EVOH which can be used, can be produced, for example, by saponifying an ethylene-vinyl acetate-copolymer (EVA) with an alkali and the like. The copolymerization proportion of ethylene in EVA is usually 20 to 80 mol% and particularly preferably 25 to 75 mol%. If the copolymerization proportion of ethylene is less then 20 mol%, moldability and workability are poor. On the other hand, if it is more than 80mol%, the multi-layer laminate molding obtained is not satisfactory in the point of barrier properties against-permeation of gas or liquid. Although the degree of saponification is not critical, it is usually at least 90% and particularly preferably at least 95% from a viewpoint of barrier properties. If the degree of saponification is less than 90%, similarly, the multi-layer laminate molding obtained is not sufficiently high in barrier properties.

Although the molecular weight of EVOH is not critical, the melt flow index (MFI) as measured according to JIS-K7210, condition 4 (190° C., 2.160 g load), is 0.5 to 20 g/10 min and preferably 1 to 10 g/10 min. One type of EVOH may be used, or two or more types of EVOHs may be used in combination. In addition, a polyamide resin or thermoplastic polyvinyl alcohol having compatibility with EVOH can be used in blend with EVOH as long as it does not seriously reduce barrier properties or melt moldability is possible. In particular, blending thermoplastic polyvinyl alcohol with EVOH enables to obtain higher gas and liquid barrier properties.

(b) Polyamide Resin Layer (PA Layer)

As the polyamide resin that can be used, nylon 6, copolymer of nylon 6, modified nylon 6, nylon 11, nylon 12, and nylon 6--6 can be listed. Of these, the one having a melting point at the time of dry of not more than 265° C. is preferred, with the one having a melting point of not more than 235° C. being particularly suitable. These polyamide resins may be used singly or,.as mixtures of two or more thereof. In addition, those obtained by bonding a foil of metal (for example, aluminum, iron, copper) or alloy (for example, stainless steel) to at least on surface of the polyamide resins, and various synthetic films on which the above metal or alloy, or silica is vacuum deposited, so-called metal vacuum deposited films, may be used.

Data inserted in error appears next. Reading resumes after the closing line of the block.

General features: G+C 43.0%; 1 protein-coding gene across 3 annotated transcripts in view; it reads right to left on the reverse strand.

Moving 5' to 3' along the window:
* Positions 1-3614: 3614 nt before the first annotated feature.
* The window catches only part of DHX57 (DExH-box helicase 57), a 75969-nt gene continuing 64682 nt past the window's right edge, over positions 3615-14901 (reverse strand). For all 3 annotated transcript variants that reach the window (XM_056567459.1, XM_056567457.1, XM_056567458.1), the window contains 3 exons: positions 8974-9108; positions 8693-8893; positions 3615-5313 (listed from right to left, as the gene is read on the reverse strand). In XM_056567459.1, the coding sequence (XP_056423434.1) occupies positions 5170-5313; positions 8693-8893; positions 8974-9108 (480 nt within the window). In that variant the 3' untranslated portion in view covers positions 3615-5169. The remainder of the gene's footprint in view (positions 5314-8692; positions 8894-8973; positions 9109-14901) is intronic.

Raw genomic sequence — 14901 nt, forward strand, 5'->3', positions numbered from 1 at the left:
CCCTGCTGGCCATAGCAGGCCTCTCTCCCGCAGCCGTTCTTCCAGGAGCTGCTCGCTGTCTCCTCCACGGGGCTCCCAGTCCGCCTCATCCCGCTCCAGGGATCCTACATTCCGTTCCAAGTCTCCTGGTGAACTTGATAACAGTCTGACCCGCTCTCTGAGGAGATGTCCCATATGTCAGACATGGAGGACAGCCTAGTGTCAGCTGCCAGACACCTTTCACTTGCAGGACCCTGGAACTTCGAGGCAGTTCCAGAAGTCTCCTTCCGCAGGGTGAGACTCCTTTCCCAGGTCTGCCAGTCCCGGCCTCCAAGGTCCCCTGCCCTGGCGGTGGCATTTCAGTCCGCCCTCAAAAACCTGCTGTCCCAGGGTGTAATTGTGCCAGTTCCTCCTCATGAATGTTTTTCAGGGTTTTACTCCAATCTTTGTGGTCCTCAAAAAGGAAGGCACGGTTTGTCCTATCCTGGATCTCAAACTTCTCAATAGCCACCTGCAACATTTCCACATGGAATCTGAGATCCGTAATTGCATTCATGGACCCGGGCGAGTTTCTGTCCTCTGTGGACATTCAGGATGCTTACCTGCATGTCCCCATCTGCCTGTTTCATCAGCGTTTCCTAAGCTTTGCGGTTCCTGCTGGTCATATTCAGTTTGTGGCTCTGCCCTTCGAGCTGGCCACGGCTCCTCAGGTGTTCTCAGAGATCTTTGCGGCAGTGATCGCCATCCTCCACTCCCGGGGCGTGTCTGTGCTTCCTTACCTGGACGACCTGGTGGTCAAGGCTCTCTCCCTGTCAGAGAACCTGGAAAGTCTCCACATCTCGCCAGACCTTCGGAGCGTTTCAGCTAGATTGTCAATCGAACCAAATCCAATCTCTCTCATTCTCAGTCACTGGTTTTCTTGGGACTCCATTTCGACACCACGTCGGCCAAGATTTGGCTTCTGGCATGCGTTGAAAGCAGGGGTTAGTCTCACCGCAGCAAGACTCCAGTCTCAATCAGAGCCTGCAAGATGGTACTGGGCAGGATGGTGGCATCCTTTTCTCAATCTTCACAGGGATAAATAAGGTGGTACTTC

(3) Adhesive Material Layer

In the multi-layer laminate molding of the present invention, the adhesive material layer comprises a resin composition comprising: (A) 60 to 95% by weight of a polyethylenic resin selected from the group consisting of (1) a high density polyethylenic resin having a density of at least 0.930 g/cm3, a number of short chain branches per 1,000 carbon atoms of the main chain of not more than 20, and MFR of at least 0.01 g/10 min, (2) a linear low density polyethylenic resin having a density of from 00910 g/cm3 to less than 0.935 g/cm3, MFR of 0.1 to 50 g/10 min, a melting point as determined by DSC of 115° to 130° C., and a number of short chain branches per 1,000 carbon atoms of the main chain of 5 to 30, (3) a modified high density polyethylenic resin obtained grafting unsaturated carboxylic acid and/or its derivative onto the above high density polyethylenic resin (1), and a modified linear low density polyethylenic resin obtained by grafting unsaturated carboxylic acid and/or its derivative onto the above linear low density polyethylenic resin (2), said polyethylenic resin containing at least 0.1% by weight of the modified high density polyethylenic resin (3) and/or the modified linear low density polyethylenic resin (4), and (B) 40 to 5% by weight of a linear ultra low density polyethylenic resin having a density of from 0.890 g/cm3 to less than 0.910 g/cm3, a number of short chain branches per 1,000 carbon atoms of the main chain of 18 to 60; MFR of 0.1 to 30 g/10 min, and a melting point as determined by DSC of 110° to 125° C., said resin composition having a density of at least 0.925 g/cm3 and a proportion of unsaturated carboxylic acid and/or its derivative grafted of 0.001 to 5.0% by weight.

Hereinafter, "modified" refers to those on which unsaturated carboxylic acid and/or its derivative is grafted, and "unmodified" refers to those not grafted.

The high density polyethylenic resin for the high density polyethylenic resin (1) and the modified high density polyethylenic resin (3) as the component (A) constituting the adhesive material layer is a polyethylenic resin having a density of at least 0.930 g/cm3, a number of short chain branches per 1,000 carbon atoms of the main chain of 20 at most, and MFR of at least 0.01 g/10 mm.